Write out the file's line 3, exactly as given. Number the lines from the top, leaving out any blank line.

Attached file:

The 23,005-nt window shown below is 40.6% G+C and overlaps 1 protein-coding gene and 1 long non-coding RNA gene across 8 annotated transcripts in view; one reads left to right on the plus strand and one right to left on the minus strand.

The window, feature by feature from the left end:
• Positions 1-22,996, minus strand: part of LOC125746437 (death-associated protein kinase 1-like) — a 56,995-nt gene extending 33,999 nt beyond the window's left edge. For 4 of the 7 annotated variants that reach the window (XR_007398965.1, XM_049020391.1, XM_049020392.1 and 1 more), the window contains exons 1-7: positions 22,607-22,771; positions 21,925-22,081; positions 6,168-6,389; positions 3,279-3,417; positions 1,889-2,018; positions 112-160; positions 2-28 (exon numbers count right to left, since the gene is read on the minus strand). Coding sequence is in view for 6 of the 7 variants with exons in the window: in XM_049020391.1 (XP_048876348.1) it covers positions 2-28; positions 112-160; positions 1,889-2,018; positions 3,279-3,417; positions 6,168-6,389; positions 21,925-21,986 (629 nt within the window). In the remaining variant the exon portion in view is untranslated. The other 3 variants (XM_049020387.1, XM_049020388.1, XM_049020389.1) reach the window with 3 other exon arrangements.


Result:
• Positions 1-22,996, minus strand: part of LOC125746437 (death-associated protein kinase 1-like) — a 56,995-nt gene extending 33,999 nt beyond the window's left edge. For 4 of the 7 annotated variants that reach the window (XR_007398965.1, XM_049020391.1, XM_049020392.1 and 1 more), the window contains exons 1-7: positions 22,607-22,771; positions 21,925-22,081; positions 6,168-6,389; positions 3,279-3,417; positions 1,889-2,018; positions 112-160; positions 2-28 (exon numbers count right to left, since the gene is read on the minus strand). Coding sequence is in view for 6 of the 7 variants with exons in the window: in XM_049020391.1 (XP_048876348.1) it covers positions 2-28; positions 112-160; positions 1,889-2,018; positions 3,279-3,417; positions 6,168-6,389; positions 21,925-21,986 (629 nt within the window). In the remaining variant the exon portion in view is untranslated. The other 3 variants (XM_049020387.1, XM_049020388.1, XM_049020389.1) reach the window with 3 other exon arrangements.